BLOOMINGTON, Ill., Dec. 15, 2015 /PRNewswire/ -- Americans feel slightly less confident about their financial security than they did six months ago. The negativity follows months of market uncertainty and concerning international developments.
The COUNTRY Financial Security Index, which gauges American sentiments on personal financial security, tapered off slightly to 66.6 points since reaching its highest levels of confidence in May (66.9). Similar to earlier this year, many don't believe their financial security is improving – 52 percent feel it is staying about the same while 15 percent of respondents feel their level of financial security is getting worse.
Areas where American confidence fell include:
- Retirement: Only 16 percent of respondents feel they are likely to have enough money to retire comfortably – a directional change from earlier this year, dropping two percentage points
- Debt: Less than three out of four Americans (74 percent) are confident they could pay debts as they come due, dropping from 78 percent six months ago
- Stability: Barely half (52 percent) feel confident their family would be able to live comfortably if they were to die or become disabled; that's down nine percentage points from earlier this year
Millennials overwhelmed by debt
While the majority of all Americans feel slightly less positive about their financial security, no one feels more uneasy than millennials. Just more than a third of this generation (36 percent) feels very confident in their ability to pay their debts as they come due, 11 percent less than the overall population.
"Millennials can become overwhelmed by debt due to student loans and increasing expenses as they move to new cities and enter the job force," said Troy Frerichs, director of wealth management at COUNTRY Financial. "Establishing a payment plan for their current debts can help them get in control of their finances – especially before taking on additional debts to purchase new cars or homes as they start families."
Women feel less confident than men
Although women typically dominate purchasing decisions, they express less confidence in their financial security than men (49 percent of men; 40 percent of women). What's more, only 40 percent of women report setting aside money for savings or investments, compared to 54 percent of men.
Additionally, just half of women (50 percent) feel they will be able to retire comfortably, compared to sixty percent of men.
Budgeting for the holidays
Americans feel the pressure of establishing financial security year round, but paying off debts and setting aside money for savings can be especially tough during the holidays.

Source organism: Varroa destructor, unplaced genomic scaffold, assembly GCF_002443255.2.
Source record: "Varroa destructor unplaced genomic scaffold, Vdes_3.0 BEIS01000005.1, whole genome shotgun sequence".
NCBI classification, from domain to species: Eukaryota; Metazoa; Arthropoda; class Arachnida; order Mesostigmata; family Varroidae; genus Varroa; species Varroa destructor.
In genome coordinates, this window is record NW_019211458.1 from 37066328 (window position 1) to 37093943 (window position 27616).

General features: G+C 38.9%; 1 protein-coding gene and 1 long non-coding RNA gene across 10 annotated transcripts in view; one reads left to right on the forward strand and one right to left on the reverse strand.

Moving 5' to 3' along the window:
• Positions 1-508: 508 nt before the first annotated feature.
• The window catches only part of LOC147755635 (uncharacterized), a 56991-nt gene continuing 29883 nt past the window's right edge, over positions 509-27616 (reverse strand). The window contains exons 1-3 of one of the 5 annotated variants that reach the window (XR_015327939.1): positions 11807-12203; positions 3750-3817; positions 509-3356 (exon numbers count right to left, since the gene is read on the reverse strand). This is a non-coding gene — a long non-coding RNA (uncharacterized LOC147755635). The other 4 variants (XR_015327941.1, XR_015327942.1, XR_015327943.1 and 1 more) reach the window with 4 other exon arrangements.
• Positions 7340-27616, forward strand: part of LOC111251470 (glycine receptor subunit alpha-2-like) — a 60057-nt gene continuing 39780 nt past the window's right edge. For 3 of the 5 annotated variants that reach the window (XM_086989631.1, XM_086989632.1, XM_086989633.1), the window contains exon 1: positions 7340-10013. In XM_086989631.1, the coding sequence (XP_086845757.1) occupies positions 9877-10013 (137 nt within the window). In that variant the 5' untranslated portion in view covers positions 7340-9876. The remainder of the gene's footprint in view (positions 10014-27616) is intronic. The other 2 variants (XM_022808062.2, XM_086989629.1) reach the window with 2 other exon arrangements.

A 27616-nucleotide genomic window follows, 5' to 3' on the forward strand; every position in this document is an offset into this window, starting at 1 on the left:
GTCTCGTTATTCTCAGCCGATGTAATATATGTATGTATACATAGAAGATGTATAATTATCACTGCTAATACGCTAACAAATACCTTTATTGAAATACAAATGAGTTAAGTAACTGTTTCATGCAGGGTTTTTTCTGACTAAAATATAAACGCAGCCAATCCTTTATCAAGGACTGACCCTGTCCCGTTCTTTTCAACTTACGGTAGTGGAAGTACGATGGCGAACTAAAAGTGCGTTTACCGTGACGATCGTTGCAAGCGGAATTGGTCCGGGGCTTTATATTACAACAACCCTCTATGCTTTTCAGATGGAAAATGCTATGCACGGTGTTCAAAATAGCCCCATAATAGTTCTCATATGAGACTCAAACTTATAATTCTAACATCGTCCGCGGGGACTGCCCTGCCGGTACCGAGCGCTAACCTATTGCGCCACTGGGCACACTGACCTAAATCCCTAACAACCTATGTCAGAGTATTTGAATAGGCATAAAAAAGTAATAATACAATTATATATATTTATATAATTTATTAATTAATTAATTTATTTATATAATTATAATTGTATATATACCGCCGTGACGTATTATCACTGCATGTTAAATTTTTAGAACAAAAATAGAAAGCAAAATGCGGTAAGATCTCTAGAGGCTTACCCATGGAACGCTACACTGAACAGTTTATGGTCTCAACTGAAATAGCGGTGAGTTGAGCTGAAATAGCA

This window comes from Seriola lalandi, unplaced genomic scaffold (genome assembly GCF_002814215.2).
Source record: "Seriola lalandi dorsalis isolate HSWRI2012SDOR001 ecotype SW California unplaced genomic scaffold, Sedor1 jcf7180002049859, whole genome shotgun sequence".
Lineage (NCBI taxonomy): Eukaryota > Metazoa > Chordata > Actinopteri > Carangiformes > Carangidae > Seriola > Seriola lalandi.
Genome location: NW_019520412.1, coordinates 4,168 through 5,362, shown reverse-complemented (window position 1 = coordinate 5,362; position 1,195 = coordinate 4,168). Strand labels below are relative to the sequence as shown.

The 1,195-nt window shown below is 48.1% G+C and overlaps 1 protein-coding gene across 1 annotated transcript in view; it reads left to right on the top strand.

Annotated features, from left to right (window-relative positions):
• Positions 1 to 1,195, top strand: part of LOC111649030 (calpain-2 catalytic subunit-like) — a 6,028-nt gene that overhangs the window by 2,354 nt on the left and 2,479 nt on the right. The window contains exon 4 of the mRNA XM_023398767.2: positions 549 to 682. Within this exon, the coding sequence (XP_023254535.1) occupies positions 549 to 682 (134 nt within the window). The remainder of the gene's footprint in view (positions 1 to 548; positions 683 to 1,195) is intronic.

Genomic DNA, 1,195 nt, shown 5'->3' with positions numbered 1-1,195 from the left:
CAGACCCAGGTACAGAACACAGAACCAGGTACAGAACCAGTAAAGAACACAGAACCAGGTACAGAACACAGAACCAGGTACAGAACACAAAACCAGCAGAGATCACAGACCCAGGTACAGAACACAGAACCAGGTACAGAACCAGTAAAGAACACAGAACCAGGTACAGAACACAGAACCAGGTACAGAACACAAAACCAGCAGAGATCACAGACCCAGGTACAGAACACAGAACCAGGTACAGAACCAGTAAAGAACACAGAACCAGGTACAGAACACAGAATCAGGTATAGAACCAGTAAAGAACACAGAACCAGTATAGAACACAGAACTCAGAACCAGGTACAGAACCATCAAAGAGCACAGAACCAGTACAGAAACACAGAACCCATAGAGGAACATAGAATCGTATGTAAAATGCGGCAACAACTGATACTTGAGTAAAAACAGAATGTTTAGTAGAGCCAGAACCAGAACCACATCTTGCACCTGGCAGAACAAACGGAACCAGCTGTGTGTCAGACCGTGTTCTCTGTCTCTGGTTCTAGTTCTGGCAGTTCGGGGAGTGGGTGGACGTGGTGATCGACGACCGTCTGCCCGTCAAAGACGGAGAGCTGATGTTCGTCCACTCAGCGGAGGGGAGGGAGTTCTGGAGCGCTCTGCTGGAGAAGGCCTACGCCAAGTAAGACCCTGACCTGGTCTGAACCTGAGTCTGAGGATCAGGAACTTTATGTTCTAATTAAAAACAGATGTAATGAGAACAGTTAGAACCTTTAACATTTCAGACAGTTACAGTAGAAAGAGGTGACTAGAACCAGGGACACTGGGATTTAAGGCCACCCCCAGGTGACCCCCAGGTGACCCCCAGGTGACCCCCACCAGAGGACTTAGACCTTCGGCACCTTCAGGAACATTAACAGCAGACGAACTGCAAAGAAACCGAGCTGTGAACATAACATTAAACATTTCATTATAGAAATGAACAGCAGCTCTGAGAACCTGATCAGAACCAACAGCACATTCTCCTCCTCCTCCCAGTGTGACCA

"The holidays should be a joyous time and not spent worrying about the burden of extra costs," adds Frerichs. "If holiday bills are impacting your holiday bliss, be sure to plan in advance next year and set a budget to ensure you are able to enjoy the festivities and gift giving without damaging your financial well-being."
Tips to effectively plan for the holiday season include:
Track your holiday spending: Recording your expenses for gifts, festivities and other seasonal items like decorations will help you develop an overall budget. Reviewing what you spent in years past allows you to set manageable expectations and see where adjustments can be made when necessary.
Hold yourself accountable: Set a dollar amount you plan to spend for the season and stick to it. Establish that shopping budget well before the holidays come around. Not straying from your budget will ensure you stay on track for your overall financial plan, which you will be thankful for in the New Year.
Create a holiday fund: Like other expenses, significant holiday spending should be built into your overall budget so it doesn't deter your financial plan. When developing a yearly financial plan, map out how much you will dedicate to the season and set aside money throughout the year. Creating a holiday fund will allow you to spend without impacting other expenses or necessary purchases.
The COUNTRY Financial Security Index®
Since 2007, the COUNTRY Financial Security Index has measured Americans' sentiments of their personal financial security. The Index also delves deeper into individual personal finance topics to better inform Americans about the issues impacting their finances. Survey data, videos and analysis are available at www.countryfinancialsecurityblog.com and on Twitter at @hellocountry.
The COUNTRY Financial Security Index was created by COUNTRY Financial and is compiled by GfK, an independent research firm. Surveys were conducted using GfK's KnowledgePanel®, a national, probability-based panel designed to be representative of the general population and includes responses from approximately 1,000 U.S. adults for national surveys. The margin of sampling error for a survey based on this many interviews is approximately +/- 3 percentage points with a 95 percent level of confidence.
About COUNTRY Financial
The COUNTRY Financial group (www.countryfinancial.com) serves about one million households and businesses throughout the United States. It offers a full range of financial products and services from auto, home, business and life insurance to retirement planning services, investment management and annuities.
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SOURCE COUNTRY Financial